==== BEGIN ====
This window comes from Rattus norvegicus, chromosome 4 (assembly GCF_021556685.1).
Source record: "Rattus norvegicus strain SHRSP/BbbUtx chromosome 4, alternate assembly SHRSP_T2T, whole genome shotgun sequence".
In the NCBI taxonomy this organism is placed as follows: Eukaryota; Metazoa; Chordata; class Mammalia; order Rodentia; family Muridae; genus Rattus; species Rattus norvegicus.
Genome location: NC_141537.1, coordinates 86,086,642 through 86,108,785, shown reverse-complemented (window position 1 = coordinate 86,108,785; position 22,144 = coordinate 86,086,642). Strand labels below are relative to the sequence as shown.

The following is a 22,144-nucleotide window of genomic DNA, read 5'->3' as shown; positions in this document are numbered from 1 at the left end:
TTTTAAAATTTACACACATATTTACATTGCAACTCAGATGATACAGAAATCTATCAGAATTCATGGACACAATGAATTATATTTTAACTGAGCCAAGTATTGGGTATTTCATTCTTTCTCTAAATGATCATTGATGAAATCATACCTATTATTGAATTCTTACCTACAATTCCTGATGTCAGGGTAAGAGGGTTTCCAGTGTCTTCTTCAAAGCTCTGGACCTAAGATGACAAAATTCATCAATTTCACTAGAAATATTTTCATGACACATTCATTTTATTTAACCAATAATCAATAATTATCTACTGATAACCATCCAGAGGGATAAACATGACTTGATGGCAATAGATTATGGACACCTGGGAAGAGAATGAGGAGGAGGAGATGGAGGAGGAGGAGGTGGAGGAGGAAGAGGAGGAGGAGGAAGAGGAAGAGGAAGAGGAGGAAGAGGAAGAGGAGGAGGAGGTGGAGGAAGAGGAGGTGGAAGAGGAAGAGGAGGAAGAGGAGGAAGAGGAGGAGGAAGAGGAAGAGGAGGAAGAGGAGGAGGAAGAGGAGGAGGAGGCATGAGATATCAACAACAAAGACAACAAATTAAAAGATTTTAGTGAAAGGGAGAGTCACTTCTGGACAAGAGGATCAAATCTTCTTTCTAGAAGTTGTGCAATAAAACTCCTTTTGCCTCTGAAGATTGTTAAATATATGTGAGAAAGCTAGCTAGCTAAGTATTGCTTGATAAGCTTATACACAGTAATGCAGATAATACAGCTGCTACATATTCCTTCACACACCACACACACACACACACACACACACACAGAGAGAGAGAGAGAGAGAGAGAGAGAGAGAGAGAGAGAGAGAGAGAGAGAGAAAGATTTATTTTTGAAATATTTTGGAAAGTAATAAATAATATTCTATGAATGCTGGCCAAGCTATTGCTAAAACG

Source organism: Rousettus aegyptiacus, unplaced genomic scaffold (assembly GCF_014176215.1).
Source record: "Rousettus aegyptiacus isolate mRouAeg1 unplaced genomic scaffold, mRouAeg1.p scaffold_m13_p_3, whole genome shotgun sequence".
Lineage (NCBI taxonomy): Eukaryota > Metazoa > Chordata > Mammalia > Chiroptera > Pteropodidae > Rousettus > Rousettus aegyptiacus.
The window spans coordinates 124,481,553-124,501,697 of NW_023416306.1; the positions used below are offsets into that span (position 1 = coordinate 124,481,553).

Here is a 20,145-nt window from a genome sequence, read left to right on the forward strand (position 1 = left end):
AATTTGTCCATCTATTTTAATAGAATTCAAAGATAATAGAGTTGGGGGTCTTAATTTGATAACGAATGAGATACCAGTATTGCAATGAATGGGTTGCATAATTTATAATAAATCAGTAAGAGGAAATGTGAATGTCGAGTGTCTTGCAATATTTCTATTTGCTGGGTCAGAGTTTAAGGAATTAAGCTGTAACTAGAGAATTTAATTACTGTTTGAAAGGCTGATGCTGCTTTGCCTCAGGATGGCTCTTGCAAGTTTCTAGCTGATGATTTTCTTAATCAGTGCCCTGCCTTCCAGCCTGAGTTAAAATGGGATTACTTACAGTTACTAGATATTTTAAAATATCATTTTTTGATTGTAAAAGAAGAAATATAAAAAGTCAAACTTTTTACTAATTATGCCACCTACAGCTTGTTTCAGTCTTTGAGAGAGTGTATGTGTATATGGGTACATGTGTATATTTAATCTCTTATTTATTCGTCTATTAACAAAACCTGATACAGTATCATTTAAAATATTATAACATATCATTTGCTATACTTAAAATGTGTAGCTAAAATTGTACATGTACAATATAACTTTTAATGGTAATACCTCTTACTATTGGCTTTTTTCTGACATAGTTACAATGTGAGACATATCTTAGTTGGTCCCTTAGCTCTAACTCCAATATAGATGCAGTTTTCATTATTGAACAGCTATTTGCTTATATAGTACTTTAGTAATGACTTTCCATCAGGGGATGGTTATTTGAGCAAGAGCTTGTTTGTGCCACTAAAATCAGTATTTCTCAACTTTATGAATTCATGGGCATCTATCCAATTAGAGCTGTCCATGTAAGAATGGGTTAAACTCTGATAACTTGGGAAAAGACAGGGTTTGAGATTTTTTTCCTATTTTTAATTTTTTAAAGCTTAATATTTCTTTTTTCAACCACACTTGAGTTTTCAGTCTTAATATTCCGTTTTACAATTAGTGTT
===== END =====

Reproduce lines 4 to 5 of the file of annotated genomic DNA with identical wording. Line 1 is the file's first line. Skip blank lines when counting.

Genome location: NC_141537.1, coordinates 86,086,642 through 86,108,785, shown reverse-complemented (window position 1 = coordinate 86,108,785; position 22,144 = coordinate 86,086,642). Strand labels below are relative to the sequence as shown.

The following is a 22,144-nucleotide window of genomic DNA, read 5'->3' as shown; positions in this document are numbered from 1 at the left end: